After K. J. had achieved the goals relative to his inpatient stay, the next steps were discussed and planned with his grandmother. The patient education notebook provided to patients when they are admitted to KKI is used throughout their stay and given to the family after the patient is discharged. This notebook is an essential component for teaching and providing resources and education to the patient and family. For K. J., the notebook housed useful information about TBI, resources, information on medication, therapy protocols, equipment, follow-up appointments, and discharge instructions. An additional part of the treatment process is developing a patient-specific daily schedule of treatments and medications that can be used to explain this information to the family. Several copies are included in the notebook so that they can be shared with the patient’s school, primary care physician, or other caregivers. It is also forwarded via e-mail so the family can make updates with information from additional follow-up visits and as recovery continues.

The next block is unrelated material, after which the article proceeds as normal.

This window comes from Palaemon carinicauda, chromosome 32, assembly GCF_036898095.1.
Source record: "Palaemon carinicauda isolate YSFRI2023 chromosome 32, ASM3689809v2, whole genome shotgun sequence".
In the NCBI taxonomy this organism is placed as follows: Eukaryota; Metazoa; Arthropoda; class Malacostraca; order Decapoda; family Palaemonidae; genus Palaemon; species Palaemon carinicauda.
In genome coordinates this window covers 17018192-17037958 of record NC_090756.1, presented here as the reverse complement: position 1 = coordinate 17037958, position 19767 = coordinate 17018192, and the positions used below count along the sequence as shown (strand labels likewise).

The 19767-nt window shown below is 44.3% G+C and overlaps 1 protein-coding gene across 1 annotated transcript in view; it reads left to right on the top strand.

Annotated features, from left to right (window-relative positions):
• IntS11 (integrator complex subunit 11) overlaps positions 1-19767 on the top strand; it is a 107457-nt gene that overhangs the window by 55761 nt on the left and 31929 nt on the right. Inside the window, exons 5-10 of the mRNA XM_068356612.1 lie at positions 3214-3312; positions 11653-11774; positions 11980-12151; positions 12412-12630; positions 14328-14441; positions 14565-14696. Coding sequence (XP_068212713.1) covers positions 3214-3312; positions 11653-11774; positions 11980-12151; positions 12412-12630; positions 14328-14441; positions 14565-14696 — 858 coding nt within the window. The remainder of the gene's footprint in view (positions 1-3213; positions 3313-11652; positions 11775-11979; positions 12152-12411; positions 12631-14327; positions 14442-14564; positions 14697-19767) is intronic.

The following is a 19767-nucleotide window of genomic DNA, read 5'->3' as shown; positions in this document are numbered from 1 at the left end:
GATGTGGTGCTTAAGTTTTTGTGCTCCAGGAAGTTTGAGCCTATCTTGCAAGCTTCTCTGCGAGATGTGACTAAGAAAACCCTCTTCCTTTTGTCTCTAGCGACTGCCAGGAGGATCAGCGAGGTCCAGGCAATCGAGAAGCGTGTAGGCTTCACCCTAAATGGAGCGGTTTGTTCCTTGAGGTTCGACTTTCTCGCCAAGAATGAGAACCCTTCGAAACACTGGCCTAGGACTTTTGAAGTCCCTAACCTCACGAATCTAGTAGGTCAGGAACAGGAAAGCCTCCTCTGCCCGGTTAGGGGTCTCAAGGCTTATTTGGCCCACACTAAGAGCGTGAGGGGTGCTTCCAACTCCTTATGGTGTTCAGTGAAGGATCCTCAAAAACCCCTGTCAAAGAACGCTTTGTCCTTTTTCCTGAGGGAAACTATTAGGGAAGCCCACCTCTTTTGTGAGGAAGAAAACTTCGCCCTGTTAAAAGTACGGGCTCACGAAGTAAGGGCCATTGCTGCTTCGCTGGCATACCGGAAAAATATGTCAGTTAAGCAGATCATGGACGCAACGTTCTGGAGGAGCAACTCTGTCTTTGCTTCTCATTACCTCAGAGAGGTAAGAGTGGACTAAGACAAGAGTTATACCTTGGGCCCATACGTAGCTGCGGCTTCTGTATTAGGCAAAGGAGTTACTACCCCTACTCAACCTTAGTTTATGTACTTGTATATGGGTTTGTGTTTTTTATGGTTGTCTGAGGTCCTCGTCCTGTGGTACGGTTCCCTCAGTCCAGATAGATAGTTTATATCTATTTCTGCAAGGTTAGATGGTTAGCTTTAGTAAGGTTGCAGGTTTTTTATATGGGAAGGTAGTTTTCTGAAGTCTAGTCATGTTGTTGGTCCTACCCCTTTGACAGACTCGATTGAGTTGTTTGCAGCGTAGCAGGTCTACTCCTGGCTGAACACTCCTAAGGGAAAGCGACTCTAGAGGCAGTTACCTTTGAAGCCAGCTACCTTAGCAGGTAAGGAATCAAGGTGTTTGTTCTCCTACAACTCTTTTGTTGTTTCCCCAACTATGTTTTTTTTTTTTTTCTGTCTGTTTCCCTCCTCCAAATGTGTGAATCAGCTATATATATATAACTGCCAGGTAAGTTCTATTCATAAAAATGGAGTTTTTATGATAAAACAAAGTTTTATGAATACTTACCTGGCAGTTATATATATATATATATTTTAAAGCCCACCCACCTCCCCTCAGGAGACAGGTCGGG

At his discharge meeting, it was decided that K. J. would benefit from admission to KKI’s outpatient specialized transition program (STP). STP is a ¨comprehensive rehabilitation day program designed to treat children and adolescents with intensive therapeutic needs. The program provides patients with a full range of rehabilitative services including physical, occupational, and speech therapies; neuropsychology; behavior psychology; medicine; nursing; and educational services. STP fosters an interdisciplinary approach with the patient and his or her parent or guardian and allows the care team to play an active role in the patient’s healthcare decision-making process (STP, 2005). STP weekly interdisciplinary rounds are held during which all patients are discussed, progress of goals is reviewed, and discharge plans are outlined and updated. There is ongoing collaboration between all disciplines, including nursing. Continuum of care is accomplished through discussion related to the patient’s specific discharge plan, ongoing verbal communication, and medication reconciliation (Table 3). There is a strong correlation between the health status of family and the health status of its individual family members; therefore, it is essential that the family be involved in every aspect of family members’ health care—from health promotion through the rehabilitative stage (Friedman, Bowden, & Jones, 2003). Prior to his transition, K. J. and his grandmother visited STP for a tour and explanation of services. This introduction is important because “establishing a trusting relationship in which there is mutual respect and open, honest communication goes hand in hand with the assessment process and orientation phrase of working with a family” (Friedman et al., p. 178).